- Access/knowledge continues to limit many patients who may be otherwise willing and eligible for clinical trial participation. Black/African American patients are less likely to be aware of clinical trials17 and provider referral may also be limited. In one study of black women, almost all participants stated their doctor had “never talked to them” about participating in a clinical trial.18
- Workforce: In addition to improving diversity in physician workforce, which is a long-term process, greater community involvement and use of culturally concordant staff (for example, Hispanic staff and Spanish language-based education materials) have led to improved enrollment in certain target populations.11
- Cost: One intervention of graded financial assistance demonstrated the ability to improve clinical trial equity with successful increased enrollment for those patients typically underrepresented in trials.15 Expanding trials into community cancer centers may also decrease travel costs and increase participation.16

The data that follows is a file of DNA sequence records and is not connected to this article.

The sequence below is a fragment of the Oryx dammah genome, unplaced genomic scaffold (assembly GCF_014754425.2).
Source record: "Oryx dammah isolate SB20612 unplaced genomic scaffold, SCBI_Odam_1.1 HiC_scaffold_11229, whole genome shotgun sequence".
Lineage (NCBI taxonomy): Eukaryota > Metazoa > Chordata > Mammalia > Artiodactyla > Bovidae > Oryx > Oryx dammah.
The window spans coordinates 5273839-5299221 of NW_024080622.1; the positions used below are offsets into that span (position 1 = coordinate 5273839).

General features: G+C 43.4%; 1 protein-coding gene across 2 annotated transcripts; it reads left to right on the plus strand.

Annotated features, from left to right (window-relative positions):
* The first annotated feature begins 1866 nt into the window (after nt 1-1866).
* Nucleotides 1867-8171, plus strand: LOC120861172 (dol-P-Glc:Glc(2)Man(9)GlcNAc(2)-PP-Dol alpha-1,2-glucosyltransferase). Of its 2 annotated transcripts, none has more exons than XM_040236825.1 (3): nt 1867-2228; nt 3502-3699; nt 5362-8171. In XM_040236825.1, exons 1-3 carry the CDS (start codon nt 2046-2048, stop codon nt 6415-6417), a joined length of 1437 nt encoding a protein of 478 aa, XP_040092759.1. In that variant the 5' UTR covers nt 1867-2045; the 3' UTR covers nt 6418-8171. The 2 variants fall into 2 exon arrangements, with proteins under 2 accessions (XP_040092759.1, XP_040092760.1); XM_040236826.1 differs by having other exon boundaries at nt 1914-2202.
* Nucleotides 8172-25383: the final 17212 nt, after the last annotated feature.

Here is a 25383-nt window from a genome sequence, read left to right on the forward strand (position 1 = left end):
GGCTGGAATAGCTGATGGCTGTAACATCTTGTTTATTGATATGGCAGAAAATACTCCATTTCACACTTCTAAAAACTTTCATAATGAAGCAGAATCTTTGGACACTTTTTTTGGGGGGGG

- Access/Knowledge: Targeting enrollment toward specific cultural background and literacy levels may improve recruitment of underrepresented populations.12 Patient navigation programs also hold unique promise to help recruit and retain racial and ethnic minority populations in clinical trials. One study found that black/African American enrollment increased from 9% to 16% after initiating an education and tailored support program.19
CHEDI has highlighted ways that equity, diversity and inclusion can be improved within radiation oncology since its creation as a committee. By focusing this year on underrepresented minority clinical trial enrollment, we hope to raise awareness of this crucial issue and ultimately increase access and outcomes for our patients. Share your suggestions for how to encourage minorities to enroll in clinical trials in the comments below.